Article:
‘One of Us’ Review: Hasidic Jews Survive After Leaving Religious Life in Fascinating Documentary

‘One of Us’ Review: Hasidic Jews Survive After Leaving Religious Life in Fascinating Documentary
There are no talking heads in “One of Us,” Heidi Ewing and Rachel Grady’s expertly crafted portrait of three ex-Hasidic Jews adjusting to secular life. Refreshingly, the interviews in this tense documentary take place on the move; there is a restless energy to the way Luzer drives around Los Angeles in search of auditions, or Etty’s furtive glances through shuttered blinds. The three subjects of “One of Us” are always looking over their shoulders, whether in precaution of real threats or just to make sense of the brave new world in which they find themselves.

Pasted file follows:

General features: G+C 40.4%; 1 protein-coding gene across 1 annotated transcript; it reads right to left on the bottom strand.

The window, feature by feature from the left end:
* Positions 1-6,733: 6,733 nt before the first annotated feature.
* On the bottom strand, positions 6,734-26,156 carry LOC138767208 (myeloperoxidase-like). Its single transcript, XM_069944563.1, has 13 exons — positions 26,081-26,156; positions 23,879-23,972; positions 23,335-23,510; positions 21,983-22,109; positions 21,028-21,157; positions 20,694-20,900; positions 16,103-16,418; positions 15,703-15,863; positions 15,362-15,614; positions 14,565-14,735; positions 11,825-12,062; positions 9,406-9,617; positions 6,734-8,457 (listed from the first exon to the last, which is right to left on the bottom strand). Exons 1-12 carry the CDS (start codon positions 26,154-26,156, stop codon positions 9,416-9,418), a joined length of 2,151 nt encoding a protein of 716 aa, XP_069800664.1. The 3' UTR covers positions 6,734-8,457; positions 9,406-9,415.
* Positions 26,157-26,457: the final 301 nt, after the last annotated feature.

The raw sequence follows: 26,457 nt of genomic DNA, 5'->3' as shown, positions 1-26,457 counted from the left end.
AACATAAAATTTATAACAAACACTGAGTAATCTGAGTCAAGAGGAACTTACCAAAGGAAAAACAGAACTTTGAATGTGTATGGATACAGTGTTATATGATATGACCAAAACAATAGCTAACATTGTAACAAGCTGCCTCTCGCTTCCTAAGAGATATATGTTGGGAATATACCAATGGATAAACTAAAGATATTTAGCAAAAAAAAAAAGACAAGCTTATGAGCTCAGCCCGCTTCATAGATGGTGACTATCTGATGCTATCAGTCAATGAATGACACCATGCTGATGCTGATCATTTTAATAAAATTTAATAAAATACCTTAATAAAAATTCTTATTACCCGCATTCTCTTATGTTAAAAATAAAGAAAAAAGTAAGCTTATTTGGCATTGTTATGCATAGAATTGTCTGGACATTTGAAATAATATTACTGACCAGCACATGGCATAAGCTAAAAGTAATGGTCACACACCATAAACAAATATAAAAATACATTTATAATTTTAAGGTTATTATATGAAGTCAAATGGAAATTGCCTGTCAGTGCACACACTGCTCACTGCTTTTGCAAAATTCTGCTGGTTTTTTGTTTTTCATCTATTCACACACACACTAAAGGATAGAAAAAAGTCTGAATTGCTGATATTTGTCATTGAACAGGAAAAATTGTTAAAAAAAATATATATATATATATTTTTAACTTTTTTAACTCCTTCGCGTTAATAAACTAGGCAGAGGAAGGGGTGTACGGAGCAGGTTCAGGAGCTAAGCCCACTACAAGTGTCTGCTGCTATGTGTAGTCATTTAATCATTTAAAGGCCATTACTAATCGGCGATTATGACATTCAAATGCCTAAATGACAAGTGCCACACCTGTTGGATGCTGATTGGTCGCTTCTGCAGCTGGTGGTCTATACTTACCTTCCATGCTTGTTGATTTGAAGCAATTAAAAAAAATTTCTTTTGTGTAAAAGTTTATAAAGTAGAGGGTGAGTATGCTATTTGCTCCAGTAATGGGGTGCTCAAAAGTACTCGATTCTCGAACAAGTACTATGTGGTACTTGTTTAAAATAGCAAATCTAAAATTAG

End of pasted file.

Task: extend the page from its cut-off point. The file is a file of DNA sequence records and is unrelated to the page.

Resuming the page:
Centering on only three subjects, Ewing and Grady keep the film’s focus narrow and intimately human. Luzer is the most charismatic of the bunch; an aspiring actor who got his start playing Hasidic characters, he learned about the secular world as a teenager by secretly watching movies in his car. “The plan
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